In 1849, in the run up to the Civil War, Henry David Thoreau wrote in his essay “Civil Disobedience” that “All men recognize the right of revolution; that is, the right to refuse allegiance to, and to resist, the government, when its tyranny or its inefficiency are great and unendurable.”
He references “the revolution of ’75” as such an instance, knowing that the memory of the Revolutionary War, which had ended just 66 years before, would still be deeply etched into the national consciousness. One of Thoreau’s main points of contention at the time he wrote “Civil Disobedience” was that, while America as a country was free from English rule, “a sixth of the population of a nation which has undertaken to be the refuge of liberty are slaves.” Our nation’s bloody civil war began 12 years later, and over the course of those four years, more than 600,000 Americans lost their lives.
It’s hard to ignore that our country was founded on armed conflict, starting when the boats and guns invaded from Europe and settlers wrested the land from the Native American peoples. You can still feel the results of our violent past everywhere: in the troubling statistic that there is now a gun for every man, woman and child who lives in America; in our inability to pass gun regulations in the wake of the massacre of the children of Newtown; in the militarization of our police force; and in the casual but insidious quip by a presidential candidate that “Second Amendment people” might rid him of his opponent.
Violence is part of America’s DNA. Revolution is part of America’s DNA. But they need not forever be intertwined in a double helix.
When we examine our more recent history, we see that other revolutions have taken place by using the successful tactics of nonviolent resistance: the fight to give women the right to vote, to give black Americans their full civil rights, to give gay Americans the right to marry whomever they choose.
While these wars were not without actual casualties, the preponderance of strategies and tactics used by these movements were nonviolent. And there is now empirical evidence to show that, even in countries with dictator-led armies, nonviolent revolution is actually a more effective strategy than armed conflict.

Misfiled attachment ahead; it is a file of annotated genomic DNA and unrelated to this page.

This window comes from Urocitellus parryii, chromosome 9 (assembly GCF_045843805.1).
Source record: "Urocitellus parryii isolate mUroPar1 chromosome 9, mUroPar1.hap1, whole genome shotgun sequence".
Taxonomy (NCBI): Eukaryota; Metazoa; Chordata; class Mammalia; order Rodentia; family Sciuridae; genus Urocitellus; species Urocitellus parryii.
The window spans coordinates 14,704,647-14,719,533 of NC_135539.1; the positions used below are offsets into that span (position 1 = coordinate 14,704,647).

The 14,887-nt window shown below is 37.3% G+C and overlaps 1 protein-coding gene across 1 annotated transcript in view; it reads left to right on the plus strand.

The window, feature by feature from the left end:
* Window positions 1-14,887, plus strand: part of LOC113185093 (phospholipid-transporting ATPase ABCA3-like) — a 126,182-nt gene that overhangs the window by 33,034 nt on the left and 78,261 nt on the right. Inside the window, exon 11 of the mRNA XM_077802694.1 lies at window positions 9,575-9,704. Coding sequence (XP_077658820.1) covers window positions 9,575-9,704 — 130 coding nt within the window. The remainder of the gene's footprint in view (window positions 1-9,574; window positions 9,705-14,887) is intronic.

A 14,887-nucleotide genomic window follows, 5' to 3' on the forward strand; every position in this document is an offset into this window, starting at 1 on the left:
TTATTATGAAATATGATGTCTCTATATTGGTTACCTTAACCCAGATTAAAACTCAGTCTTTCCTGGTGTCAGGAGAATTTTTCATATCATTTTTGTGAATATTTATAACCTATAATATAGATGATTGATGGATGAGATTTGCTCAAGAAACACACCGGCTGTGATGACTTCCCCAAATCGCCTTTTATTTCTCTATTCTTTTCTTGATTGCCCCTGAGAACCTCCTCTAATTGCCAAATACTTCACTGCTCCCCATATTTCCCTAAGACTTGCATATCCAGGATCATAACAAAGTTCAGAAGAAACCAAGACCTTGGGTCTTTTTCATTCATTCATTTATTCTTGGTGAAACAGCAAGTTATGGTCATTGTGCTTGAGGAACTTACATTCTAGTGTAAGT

We may all have access to guns in America, but our best bet if ever we want to overthrow the government and start anew would be to lay them down by the riverside and study how Gandhi helped to take back India, how the Serbians peacefully liberated themselves from a violent dictator, and why our own civil rights movements have been successful. An indispensable study guide will be the book “This is an Uprising: How Nonviolent Revolt is Shaping the Twenty-First Century” by brothers Mark and Paul Engler. They offer a clear picture of why these movements worked, and a blueprint for activists seeking victory whether for climate justice or Black Lives Matter.
You’ve heard the comments before, and may have even been the object of them: Protesters are wasting their time. Shouting for change won’t make a difference. What does (insert your preferred form of civil disobedience—a building occupation, blocking traffic, etc.) accomplish, anyway?
It turns out, it accomplishes a lot. It requires—of what Thoreau called a “wise minority”—the willingness not only to vote, but to undertake other collective action that will serve as a fulcrum for change. “Cast your whole vote,” he says. “Not a strip of paper merely, but your whole influence.”
As more and more of us push back against a government that is failing us—on climate policy, on state violence and many other issues—we need to remember that when it comes to revolution, gunpowder is no match for people power.